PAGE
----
Banks – and many financial services institutions – are in a very privileged position. They hold the wellbeing of countries in their hands. In principle, de-regulation is not necessarily a bad thing because over-regulation can stifle growth, investment and demand; you cannot envisage all possible scenarios when writing the rules.

These follies have placed many nations and currencies at risk for which ordinary businesses and the individual are paying heavily. Rather than try to restrict what a financial institution can and cannot do, for it to be licenced to work in a particular currency I suggest that regulation should follow this route

  1. Bonuses should be paid only for exceptional work in exceptional circumstances.
  2. Remuneration in the financial sector above a certain (generous) level where the business is a ‘significant player’ should be subject not only to long-term shareholder review but also sanctioned by the Central Bank, ultimately subject to legislative oversight.
  3. Top level bankers should be subject to the same rules as government ministers when moving jobs, particularly into the public sector. In the UK, ministers cannot be involved in the same area as their former responsibility for two years. The revolving door in Washington was disgusting.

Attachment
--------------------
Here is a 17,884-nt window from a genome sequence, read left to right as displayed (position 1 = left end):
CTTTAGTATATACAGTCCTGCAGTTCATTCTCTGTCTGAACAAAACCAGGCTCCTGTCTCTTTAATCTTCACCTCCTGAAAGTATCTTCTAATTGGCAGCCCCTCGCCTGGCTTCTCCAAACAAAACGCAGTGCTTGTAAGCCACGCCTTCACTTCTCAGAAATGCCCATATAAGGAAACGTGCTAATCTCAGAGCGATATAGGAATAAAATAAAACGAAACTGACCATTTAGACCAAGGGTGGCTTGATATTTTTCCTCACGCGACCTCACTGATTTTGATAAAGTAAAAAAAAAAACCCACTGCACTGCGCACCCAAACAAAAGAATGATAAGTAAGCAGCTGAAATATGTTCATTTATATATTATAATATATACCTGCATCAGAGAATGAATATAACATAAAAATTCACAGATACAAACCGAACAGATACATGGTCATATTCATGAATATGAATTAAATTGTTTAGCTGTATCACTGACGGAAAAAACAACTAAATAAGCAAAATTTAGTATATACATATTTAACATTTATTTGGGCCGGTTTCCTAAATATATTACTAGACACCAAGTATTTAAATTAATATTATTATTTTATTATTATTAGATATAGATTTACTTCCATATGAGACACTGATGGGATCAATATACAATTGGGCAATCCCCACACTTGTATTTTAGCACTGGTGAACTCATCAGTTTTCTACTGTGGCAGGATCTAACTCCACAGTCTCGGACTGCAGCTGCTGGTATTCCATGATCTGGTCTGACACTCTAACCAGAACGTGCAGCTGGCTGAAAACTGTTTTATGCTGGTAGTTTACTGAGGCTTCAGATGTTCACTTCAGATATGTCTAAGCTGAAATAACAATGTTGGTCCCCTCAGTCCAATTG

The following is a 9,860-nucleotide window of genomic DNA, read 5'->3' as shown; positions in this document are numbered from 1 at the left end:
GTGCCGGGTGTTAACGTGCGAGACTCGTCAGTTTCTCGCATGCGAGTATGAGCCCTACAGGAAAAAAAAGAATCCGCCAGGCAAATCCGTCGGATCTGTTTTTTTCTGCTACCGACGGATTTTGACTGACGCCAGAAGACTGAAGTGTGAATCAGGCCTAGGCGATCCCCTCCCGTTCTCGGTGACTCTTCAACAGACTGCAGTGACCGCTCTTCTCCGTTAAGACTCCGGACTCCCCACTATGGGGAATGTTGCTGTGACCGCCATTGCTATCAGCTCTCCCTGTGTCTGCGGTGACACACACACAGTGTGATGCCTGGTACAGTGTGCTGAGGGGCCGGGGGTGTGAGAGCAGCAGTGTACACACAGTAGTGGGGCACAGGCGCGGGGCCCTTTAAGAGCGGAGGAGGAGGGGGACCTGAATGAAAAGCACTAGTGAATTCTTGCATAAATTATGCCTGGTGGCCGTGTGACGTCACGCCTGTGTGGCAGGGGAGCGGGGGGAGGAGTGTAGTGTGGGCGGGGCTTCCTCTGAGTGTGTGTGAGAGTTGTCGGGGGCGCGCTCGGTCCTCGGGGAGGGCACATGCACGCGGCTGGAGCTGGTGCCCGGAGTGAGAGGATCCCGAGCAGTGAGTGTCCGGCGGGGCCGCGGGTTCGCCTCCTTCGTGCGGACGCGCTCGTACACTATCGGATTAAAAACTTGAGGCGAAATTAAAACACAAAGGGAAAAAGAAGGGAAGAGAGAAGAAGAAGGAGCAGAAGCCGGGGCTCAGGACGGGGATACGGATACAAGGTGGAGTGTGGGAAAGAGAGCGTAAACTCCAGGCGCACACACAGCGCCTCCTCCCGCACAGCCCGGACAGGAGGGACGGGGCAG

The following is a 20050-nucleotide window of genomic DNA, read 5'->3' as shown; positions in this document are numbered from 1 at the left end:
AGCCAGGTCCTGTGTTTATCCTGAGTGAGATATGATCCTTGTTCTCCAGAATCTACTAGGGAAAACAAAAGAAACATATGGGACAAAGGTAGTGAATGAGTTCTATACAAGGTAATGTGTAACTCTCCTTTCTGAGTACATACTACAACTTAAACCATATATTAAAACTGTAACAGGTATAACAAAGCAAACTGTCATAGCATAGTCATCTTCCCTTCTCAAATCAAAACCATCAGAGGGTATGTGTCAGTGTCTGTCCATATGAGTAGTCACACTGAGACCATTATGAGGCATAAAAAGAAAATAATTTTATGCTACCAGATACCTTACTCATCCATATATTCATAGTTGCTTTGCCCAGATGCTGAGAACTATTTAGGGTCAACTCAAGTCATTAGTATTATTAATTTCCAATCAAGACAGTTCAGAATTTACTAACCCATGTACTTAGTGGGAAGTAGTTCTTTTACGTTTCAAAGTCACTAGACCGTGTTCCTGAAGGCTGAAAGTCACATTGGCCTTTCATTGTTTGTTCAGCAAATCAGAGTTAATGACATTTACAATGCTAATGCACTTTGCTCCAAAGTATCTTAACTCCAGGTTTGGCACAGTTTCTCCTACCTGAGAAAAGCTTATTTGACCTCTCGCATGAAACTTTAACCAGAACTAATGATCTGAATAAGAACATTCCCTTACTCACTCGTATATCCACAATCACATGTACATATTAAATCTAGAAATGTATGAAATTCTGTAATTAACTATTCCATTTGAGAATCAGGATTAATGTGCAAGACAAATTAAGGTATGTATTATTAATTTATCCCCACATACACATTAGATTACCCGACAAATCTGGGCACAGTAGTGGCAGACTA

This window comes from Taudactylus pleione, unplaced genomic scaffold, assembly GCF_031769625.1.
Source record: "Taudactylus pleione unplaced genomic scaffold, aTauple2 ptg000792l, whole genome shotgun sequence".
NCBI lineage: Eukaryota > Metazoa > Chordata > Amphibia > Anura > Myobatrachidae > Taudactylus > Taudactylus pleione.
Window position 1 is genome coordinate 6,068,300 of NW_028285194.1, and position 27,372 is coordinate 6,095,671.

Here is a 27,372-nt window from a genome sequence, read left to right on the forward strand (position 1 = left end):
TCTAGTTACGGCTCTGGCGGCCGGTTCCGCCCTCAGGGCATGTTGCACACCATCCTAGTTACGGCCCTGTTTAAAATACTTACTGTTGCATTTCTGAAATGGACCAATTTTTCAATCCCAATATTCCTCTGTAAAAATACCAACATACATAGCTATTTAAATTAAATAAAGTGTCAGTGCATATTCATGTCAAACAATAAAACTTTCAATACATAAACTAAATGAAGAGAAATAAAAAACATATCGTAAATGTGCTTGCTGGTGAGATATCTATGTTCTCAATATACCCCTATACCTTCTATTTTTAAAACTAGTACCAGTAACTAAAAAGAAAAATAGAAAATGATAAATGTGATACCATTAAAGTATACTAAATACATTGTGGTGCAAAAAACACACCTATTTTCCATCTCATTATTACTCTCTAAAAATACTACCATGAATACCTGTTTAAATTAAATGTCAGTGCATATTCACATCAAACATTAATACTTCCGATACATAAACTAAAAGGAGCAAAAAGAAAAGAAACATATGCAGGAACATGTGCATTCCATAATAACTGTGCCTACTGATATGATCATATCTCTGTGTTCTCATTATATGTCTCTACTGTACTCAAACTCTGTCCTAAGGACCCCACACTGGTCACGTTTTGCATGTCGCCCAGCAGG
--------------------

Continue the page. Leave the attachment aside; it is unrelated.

4. Where things go wrong and the currency is put at risk or the taxpayer has to bail out a financial institution, there should be powers not only to null and void remuneration and pension contracts, but also to recover assets along the lines of criminal compensation if a court so decides.

We need well paid brains and skills to run a smooth and efficient financial system. We do not want the pervasive greed, corruption and possible criminality that has led to the disaster that may yet befall us.  Nor do we want to tar the name of good banks and bankers with the treasonable actions of those few bad men.   So the issue is to ensure that those who direct the institutions that hold all our futures in their hands, do so properly.

My remedy is that each financial institution should have qualified senior people who are not only responsible for good governance but with powers conferred by the appropriate Central Bank to override the Chairman, CEO  etc if necessary, which would of course spell the end of the latters’ careers.  But I can’t shed too many tears over those few for whom the Tower of London awaits.

(We apologise to regular readers who were expecting Part 2 of Maria’s Money for all seasons today.  This article leaked out by accident on Sunday so we thought we may as well publish it properly.:-)  Our blogging genius is in Sweden but she’ll be back!  I bet you can’t wait…)